Probably right. If people like @General.Zhukov do it for that reason, then I don't have a problem. I'm more concerned about the newbies who are being taught that a clause must be cited for a bilateral modification.

Share this post


Link to post
Share on other sites
On ‎3‎/‎8‎/‎2019 at 5:34 PM, Don Mansfield said:

Why can't you select block 13C and 13E?

You can and probably should if you want to be clear as to what's going on. 

Share this post


Link to post
Share on other sites

For those who think that the contracting officer or an ACO has unfettered authority to make a bilateral modification and/or simply cite as authority for the mod the KO’s warrant number or “bilateral agreement of the parties”: 

What happens if a contract clause or other contract term clearly assigns risk to the contractor for a certain type of cost, the contractor asks for a modification to cover that cost and the contracting officer or ACO agrees,  contrary to the specific contract terms and conditions? The KO states on the SF 30 that the authority for the modification is bilateral agreement of the parties. Does the KO have that authority?

Example:  An excusable but otherwise non-compensable time extension due to unusually severe weather is granted pursuant to the Defaults clause and the contracting officer or ACO decides to pay daily overhead costs and profit, as requested by the Contractor. Does the KO have that the authority to do so and simply state that “bilateral agreement of the parties” is the authority? 

Example: contractor asks for profit on costs due to a directed suspension of work for the convenience of the government and the contracting officer agrees to include profit. Does contracting officer have the authority to change the contract under the authority of bilateral agreement of the parties, again assuming that no other clause or contract term is properly applicable than 52.242-14 Suspension of Work?

Example: Contractor destroys a fence on private property immediately adjacent to a Civil Works project site for flood protection enhancement in a nice neighborhood. The ACO issues a MOD to pay for replacing the fence. The new fence is actually much more elaborate and costly than the original fence. Contractor also destroys concrete sidewalk next to the fence and the ACO pays the contractor to replace the sidewalk. The damage was purely due to negligence by the contractor. In addition to standard clause 52.236-9 “Protection of Existing Vegetation, Strucures, Equipment, Utilities, and Improvements”, the technical specs also assign the responsibility for damage to the Contractor. Does the Contracting Officer have that authority to change the contract, again citing bilateral agreement as the authority?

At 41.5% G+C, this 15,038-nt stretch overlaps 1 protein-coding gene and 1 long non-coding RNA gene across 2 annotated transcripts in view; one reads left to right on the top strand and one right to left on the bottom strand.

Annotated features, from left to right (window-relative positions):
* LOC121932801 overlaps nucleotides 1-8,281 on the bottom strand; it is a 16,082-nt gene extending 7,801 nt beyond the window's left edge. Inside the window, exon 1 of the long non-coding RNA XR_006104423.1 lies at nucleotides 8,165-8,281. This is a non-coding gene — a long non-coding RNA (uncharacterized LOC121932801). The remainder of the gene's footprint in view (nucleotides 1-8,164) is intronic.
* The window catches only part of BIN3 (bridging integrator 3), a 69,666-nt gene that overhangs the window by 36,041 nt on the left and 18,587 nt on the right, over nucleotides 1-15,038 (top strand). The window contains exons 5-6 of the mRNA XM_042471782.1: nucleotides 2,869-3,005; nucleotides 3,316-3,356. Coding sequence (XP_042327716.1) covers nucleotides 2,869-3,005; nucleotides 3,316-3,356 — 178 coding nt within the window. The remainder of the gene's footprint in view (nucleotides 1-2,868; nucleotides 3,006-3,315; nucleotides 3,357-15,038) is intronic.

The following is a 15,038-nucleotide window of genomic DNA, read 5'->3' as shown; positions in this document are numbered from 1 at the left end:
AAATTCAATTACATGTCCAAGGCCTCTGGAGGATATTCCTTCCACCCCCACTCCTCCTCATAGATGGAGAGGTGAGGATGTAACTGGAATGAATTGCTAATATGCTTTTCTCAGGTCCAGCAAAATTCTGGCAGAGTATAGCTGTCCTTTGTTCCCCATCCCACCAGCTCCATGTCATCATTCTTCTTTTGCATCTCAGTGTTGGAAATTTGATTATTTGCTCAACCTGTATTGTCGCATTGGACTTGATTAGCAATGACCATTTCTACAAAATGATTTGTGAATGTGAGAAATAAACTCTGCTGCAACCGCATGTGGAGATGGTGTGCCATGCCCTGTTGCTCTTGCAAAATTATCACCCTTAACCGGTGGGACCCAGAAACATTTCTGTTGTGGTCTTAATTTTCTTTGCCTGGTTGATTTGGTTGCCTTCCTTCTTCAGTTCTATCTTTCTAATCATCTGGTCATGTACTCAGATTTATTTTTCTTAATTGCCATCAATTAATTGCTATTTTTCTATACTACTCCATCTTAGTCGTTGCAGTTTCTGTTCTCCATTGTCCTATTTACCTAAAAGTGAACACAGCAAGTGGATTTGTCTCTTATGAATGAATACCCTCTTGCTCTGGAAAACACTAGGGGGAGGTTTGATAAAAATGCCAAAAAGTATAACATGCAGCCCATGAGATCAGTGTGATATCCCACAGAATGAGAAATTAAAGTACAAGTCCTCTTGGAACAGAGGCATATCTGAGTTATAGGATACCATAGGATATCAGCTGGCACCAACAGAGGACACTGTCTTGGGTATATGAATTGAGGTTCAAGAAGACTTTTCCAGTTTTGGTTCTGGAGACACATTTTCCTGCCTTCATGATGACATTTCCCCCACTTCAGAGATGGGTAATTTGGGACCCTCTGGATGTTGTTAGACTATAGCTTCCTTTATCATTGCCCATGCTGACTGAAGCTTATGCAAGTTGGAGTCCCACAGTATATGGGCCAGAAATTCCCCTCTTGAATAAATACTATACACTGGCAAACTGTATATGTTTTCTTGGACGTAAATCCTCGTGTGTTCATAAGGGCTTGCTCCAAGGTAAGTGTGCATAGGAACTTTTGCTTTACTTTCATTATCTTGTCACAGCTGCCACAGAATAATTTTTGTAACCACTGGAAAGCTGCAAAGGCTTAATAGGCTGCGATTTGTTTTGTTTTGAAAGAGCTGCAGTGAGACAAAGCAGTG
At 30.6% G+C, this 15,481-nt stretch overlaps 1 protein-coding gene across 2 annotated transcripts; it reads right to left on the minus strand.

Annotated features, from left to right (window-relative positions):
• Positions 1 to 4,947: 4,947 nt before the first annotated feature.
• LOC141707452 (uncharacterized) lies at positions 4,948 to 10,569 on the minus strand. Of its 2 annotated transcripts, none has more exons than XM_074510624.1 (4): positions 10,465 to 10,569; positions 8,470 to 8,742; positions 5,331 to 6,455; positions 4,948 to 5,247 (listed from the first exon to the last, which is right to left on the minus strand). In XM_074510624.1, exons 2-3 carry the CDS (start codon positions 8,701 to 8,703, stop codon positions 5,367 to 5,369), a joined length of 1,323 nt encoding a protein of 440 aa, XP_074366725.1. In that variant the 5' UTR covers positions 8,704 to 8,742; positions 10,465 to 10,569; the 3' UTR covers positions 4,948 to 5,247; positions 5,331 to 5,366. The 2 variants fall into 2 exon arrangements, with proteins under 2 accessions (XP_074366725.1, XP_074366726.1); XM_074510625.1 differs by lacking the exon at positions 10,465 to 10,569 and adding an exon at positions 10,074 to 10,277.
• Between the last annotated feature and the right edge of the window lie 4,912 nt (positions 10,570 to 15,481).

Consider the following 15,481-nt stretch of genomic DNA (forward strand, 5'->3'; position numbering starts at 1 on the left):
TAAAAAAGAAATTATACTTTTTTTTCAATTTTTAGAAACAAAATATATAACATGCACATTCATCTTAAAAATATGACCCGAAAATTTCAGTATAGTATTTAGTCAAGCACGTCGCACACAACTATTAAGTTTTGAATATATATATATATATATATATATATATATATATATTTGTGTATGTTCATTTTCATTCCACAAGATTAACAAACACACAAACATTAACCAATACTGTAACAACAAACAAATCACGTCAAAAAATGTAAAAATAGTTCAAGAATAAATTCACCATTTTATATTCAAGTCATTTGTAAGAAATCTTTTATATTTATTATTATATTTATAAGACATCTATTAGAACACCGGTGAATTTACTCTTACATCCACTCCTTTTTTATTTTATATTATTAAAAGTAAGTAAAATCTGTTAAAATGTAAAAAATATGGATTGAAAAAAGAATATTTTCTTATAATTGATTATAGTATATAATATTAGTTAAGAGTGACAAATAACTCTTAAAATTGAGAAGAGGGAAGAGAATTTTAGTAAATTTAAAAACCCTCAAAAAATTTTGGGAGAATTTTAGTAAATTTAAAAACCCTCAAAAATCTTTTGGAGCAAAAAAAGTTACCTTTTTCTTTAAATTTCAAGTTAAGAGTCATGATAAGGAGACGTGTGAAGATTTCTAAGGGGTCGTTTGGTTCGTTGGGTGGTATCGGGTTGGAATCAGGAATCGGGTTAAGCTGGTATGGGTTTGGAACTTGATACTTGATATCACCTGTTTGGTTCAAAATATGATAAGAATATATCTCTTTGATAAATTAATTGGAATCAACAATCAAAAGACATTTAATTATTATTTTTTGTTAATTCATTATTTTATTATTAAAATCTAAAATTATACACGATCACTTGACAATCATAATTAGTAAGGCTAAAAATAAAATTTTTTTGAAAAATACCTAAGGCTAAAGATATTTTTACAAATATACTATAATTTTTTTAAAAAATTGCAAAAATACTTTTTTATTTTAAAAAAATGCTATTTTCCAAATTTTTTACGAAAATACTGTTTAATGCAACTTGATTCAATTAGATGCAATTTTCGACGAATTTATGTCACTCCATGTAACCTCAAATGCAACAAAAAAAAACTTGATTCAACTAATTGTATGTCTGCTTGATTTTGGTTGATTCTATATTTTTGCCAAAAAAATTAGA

:Example: Contractor  accidentally but negligently floods a utility tunnel under construction by another Contractor. KO pays tunnel contractor for damages. Contract clearly assigns responsibility to the first contractor. KO doesn’t attempt to recover damages from first contractor. 

I could cite other similar examples, all of which were actual mod events. The “Changes” clause was typically cited as the “authority” for the mods. 

 

 

Share this post


Link to post
Share on other sites

Joel,

May I ask you to respond to my question?  You (and Don) and telling readers not to use agreement of the parties, but you aren't telling them what they should use instead.

In a contract for commercial items, the contract calls for 100 EA white items for delivery in 60 days.  Shortly after award, the parties agree to 33 white, 33 red, and 34 blue in 45 days.  That’s legal and honorable, right?  Everyone is happy.  What is the authority for block 13 of the SF-30?

Share this post


Link to post
Share on other sites
1 hour ago, ji20874 said:

 What is the authority for block 13 of the SF-30?

Not that you asked me, but focusing on the OP’s question (2 citations or not) here’s what I would cite.  This assumes the red/white/blue are severable:

 

52.212-4(l) (partial termination) for the reduced quantity of white.  This gives me contractual assurance that I’ll get the white items.

And

1.602-1 for the new red and blue items.  This citation helps to illustrate this aspect is outside the scope of the contract and is only an offer.

 

---

 

If only 1.602-1 (or similar) is cited and you ask for bilateral signature, it could be implied or interpreted that you’re giving the contractor a choice regarding the white items.

Share this post


Link to post
Share on other sites
Guest
This topic is now closed to further replies.

×
×
  • Create New...